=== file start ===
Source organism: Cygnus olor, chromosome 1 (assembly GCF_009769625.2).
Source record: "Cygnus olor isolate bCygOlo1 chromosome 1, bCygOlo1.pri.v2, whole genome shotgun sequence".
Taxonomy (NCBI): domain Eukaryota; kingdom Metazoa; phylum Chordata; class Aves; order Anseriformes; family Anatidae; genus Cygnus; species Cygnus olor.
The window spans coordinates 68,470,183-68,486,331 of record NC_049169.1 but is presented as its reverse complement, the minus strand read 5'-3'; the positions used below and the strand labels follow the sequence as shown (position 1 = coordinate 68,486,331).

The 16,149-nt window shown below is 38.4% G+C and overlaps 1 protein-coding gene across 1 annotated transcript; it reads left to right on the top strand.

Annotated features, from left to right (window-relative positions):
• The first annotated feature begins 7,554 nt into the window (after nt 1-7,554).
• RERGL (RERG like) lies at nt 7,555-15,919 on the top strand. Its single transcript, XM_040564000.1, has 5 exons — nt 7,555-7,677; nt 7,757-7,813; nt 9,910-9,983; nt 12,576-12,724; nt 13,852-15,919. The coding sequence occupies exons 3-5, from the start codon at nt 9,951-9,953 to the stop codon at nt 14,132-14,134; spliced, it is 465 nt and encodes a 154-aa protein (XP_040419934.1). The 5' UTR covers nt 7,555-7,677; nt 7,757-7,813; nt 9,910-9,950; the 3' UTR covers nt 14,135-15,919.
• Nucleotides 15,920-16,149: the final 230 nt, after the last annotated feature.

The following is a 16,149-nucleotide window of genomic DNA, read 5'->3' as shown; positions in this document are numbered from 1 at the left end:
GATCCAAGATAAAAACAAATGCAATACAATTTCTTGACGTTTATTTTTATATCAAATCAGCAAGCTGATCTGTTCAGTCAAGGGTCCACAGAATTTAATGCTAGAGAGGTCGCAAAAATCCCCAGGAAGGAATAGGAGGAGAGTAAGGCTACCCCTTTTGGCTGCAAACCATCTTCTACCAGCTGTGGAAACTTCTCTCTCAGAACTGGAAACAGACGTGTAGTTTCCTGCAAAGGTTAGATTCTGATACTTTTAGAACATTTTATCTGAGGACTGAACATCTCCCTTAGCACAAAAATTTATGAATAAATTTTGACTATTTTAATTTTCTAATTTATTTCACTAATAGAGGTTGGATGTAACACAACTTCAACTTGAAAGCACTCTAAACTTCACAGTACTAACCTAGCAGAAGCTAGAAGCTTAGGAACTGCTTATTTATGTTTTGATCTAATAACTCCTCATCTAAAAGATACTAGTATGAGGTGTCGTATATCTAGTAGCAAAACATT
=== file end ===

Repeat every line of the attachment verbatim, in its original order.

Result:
Source organism: Cygnus olor, chromosome 1 (assembly GCF_009769625.2).
Source record: "Cygnus olor isolate bCygOlo1 chromosome 1, bCygOlo1.pri.v2, whole genome shotgun sequence".
Taxonomy (NCBI): domain Eukaryota; kingdom Metazoa; phylum Chordata; class Aves; order Anseriformes; family Anatidae; genus Cygnus; species Cygnus olor.
The window spans coordinates 68,470,183-68,486,331 of record NC_049169.1 but is presented as its reverse complement, the minus strand read 5'-3'; the positions used below and the strand labels follow the sequence as shown (position 1 = coordinate 68,486,331).

The 16,149-nt window shown below is 38.4% G+C and overlaps 1 protein-coding gene across 1 annotated transcript; it reads left to right on the top strand.

Annotated features, from left to right (window-relative positions):
• The first annotated feature begins 7,554 nt into the window (after nt 1-7,554).
• RERGL (RERG like) lies at nt 7,555-15,919 on the top strand. Its single transcript, XM_040564000.1, has 5 exons — nt 7,555-7,677; nt 7,757-7,813; nt 9,910-9,983; nt 12,576-12,724; nt 13,852-15,919. The coding sequence occupies exons 3-5, from the start codon at nt 9,951-9,953 to the stop codon at nt 14,132-14,134; spliced, it is 465 nt and encodes a 154-aa protein (XP_040419934.1). The 5' UTR covers nt 7,555-7,677; nt 7,757-7,813; nt 9,910-9,950; the 3' UTR covers nt 14,135-15,919.
• Nucleotides 15,920-16,149: the final 230 nt, after the last annotated feature.

The following is a 16,149-nucleotide window of genomic DNA, read 5'->3' as shown; positions in this document are numbered from 1 at the left end:
GATCCAAGATAAAAACAAATGCAATACAATTTCTTGACGTTTATTTTTATATCAAATCAGCAAGCTGATCTGTTCAGTCAAGGGTCCACAGAATTTAATGCTAGAGAGGTCGCAAAAATCCCCAGGAAGGAATAGGAGGAGAGTAAGGCTACCCCTTTTGGCTGCAAACCATCTTCTACCAGCTGTGGAAACTTCTCTCTCAGAACTGGAAACAGACGTGTAGTTTCCTGCAAAGGTTAGATTCTGATACTTTTAGAACATTTTATCTGAGGACTGAACATCTCCCTTAGCACAAAAATTTATGAATAAATTTTGACTATTTTAATTTTCTAATTTATTTCACTAATAGAGGTTGGATGTAACACAACTTCAACTTGAAAGCACTCTAAACTTCACAGTACTAACCTAGCAGAAGCTAGAAGCTTAGGAACTGCTTATTTATGTTTTGATCTAATAACTCCTCATCTAAAAGATACTAGTATGAGGTGTCGTATATCTAGTAGCAAAACATT